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Jethro Tull

Prog Folk

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Jethro Tull The Whistler album cover
3.66 | 31 ratings | 1 reviews | 45% 5 stars

Excellent addition to any
prog rock music collection

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from partners
Singles/EPs/Fan Club/Promo, released in 1977

Songs / Tracks Listing

1. The Whistler
2. Strip Cartoon

Line-up / Musicians

- Ian Anderson / flute, acoustic guitar, mandolin, whistles, vocals
- Martin Barre / electric guitar, lute
- Barriemore Barlow / drums, marimba, glockenspiel, bells, nacres, tabor
- John Glascock / bass, vocals
- John Evans / piano, organ, synthesizers
- David Palmer / piano, portative organ, synthesizers

Releases information

Record Label: Chrysalis
Catalogue No: CHS2135
Country of Origin: UK

Thanks to mogorva for the addition
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JETHRO TULL The Whistler ratings distribution

(31 ratings)
Essential: a masterpiece of progressive rock music(45%)
Excellent addition to any prog rock music collection(32%)
Good, but non-essential (10%)
Collectors/fans only (10%)
Poor. Only for completionists (3%)

JETHRO TULL The Whistler reviews

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Collaborators/Experts Reviews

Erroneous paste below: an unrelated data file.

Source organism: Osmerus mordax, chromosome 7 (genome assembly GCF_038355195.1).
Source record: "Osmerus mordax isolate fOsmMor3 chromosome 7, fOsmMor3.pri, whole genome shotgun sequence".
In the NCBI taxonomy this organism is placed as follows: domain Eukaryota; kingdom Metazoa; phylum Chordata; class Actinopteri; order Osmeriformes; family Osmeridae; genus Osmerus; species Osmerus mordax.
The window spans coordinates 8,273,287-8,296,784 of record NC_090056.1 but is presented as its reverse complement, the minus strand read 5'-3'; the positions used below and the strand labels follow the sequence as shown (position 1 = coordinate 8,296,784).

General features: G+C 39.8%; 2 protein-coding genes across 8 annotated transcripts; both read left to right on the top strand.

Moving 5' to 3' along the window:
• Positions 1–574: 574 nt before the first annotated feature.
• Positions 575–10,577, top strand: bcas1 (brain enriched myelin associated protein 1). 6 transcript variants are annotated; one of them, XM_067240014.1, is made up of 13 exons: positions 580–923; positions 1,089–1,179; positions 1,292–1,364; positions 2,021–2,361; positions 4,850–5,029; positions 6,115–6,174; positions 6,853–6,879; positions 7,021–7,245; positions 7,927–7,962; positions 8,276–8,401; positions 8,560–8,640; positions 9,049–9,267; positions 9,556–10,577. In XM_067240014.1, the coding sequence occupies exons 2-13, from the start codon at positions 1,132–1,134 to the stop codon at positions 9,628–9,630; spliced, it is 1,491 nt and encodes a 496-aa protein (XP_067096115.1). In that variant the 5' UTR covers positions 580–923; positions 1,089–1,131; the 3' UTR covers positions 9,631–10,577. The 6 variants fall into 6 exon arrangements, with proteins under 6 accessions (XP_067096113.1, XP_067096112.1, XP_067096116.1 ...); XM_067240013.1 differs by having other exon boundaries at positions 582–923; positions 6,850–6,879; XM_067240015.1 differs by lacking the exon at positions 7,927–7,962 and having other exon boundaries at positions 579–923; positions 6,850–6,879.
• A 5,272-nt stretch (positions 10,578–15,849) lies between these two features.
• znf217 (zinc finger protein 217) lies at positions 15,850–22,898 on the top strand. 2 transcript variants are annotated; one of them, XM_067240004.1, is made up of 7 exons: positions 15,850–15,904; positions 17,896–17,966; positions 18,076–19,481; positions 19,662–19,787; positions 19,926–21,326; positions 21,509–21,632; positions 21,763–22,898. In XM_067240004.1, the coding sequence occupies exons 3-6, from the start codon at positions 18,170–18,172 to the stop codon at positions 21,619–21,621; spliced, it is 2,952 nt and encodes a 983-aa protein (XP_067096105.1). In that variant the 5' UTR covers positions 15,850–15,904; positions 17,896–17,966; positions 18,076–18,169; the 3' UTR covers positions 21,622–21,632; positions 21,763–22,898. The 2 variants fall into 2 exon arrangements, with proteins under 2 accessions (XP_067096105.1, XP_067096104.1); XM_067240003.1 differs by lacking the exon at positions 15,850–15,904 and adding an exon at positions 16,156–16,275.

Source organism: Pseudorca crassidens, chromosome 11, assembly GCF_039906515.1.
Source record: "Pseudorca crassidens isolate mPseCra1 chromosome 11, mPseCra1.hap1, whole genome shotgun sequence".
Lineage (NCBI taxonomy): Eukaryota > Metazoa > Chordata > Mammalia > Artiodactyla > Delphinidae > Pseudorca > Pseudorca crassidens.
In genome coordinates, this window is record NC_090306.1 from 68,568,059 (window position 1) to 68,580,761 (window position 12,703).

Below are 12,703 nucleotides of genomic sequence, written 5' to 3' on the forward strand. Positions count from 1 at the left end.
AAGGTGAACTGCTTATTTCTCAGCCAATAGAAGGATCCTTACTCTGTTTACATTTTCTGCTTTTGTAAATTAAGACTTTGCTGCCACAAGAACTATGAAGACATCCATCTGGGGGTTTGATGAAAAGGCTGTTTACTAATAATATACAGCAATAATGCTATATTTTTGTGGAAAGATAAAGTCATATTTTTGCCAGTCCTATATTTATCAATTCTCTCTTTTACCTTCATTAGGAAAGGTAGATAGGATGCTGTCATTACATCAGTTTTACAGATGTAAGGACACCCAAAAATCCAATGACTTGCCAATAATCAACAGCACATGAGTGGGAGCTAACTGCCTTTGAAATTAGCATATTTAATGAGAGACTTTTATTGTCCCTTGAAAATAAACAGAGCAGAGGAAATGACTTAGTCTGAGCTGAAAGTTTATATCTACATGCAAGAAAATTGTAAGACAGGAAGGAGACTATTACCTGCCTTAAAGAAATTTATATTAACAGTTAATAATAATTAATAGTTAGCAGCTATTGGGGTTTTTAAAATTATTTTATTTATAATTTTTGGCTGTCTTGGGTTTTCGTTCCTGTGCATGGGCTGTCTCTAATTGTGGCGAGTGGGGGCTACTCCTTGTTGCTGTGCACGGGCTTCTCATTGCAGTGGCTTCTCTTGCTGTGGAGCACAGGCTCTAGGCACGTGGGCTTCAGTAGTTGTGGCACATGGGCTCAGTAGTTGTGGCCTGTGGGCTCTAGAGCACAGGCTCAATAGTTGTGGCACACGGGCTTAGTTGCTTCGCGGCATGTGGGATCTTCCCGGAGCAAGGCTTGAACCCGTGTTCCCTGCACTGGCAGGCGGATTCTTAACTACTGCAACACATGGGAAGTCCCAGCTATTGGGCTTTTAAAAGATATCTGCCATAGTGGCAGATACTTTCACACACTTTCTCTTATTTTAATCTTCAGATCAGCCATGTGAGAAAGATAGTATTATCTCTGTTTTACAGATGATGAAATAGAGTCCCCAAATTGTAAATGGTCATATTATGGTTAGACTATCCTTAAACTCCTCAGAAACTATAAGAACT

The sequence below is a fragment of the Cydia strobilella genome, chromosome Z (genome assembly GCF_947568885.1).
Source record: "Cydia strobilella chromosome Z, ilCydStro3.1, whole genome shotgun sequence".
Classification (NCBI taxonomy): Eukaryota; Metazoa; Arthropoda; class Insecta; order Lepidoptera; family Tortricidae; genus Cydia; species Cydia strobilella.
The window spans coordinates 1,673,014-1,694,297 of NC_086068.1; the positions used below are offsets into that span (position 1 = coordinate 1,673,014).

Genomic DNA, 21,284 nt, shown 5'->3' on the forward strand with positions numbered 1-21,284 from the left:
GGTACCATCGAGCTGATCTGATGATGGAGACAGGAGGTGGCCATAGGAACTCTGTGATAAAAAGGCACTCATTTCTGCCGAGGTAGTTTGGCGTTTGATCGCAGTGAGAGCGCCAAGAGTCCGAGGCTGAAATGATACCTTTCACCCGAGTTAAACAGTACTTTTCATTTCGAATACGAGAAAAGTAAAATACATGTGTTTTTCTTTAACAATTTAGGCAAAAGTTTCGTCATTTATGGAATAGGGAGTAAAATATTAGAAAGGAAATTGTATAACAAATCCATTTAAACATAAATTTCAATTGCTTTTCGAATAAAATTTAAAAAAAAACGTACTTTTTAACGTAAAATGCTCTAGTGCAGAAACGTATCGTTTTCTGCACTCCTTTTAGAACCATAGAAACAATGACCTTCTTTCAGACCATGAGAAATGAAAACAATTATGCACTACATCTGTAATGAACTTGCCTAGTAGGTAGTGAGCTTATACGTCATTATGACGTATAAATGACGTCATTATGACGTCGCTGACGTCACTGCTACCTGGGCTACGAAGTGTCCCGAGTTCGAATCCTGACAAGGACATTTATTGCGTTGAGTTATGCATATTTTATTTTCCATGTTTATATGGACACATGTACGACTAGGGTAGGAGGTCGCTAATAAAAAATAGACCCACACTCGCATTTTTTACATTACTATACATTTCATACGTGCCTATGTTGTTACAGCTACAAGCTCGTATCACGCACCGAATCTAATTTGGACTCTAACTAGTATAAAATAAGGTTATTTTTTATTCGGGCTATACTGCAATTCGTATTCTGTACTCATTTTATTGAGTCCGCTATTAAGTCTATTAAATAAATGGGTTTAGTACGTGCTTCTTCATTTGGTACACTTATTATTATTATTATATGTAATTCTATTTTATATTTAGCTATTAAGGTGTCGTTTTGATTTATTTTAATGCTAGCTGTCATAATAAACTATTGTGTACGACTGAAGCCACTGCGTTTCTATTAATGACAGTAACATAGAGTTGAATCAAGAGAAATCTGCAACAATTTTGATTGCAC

Review by Matti
3 stars -- First review for this single --

Two of my favourite Jethro Tull albums are Thick as a Brick and Songs from the Wood. 'The Whistler' was taken from the latter. It is not among its best songs, or favourites of mine personally, but nevertheless it's a good example of the charming prog folk dynamics gracing very aptly titled Songs from the Wood. The chorus is catchy in its very fast tempo. The tin whistle (in the chorus and in the solo) is frankly too high-pitched to sound nice to my ears, but otherwise it's a fascinating song with fine details such as marimba in the arrangement.

On the backside is 'Strip Cartoon' which was a non-album song. It has appeared as a bonus track of the CD reissue of the preceding album Too Old to Rock'n'Roll, Too Young to Die! (1976), for which I have never really warmed up to. Despite some fine songs, to me it's among the band's least interesting albums. I'm not sure but considering the cartoon design on that album, it seems likely that 'Strip Cartoon' was originally intended for Too Old. It sounds quite similar, especially for the production, as the album's rather irritatingly humorous title track -- which is one of my least fave Tull songs ever. As a song this one probably becomes just as easily worn-out with repeated listenings, because the chorus is repeated too often in the end. A fairly OK, harmless song in the rarities section of the Tull catalogue, but of a minor interest on the long run.

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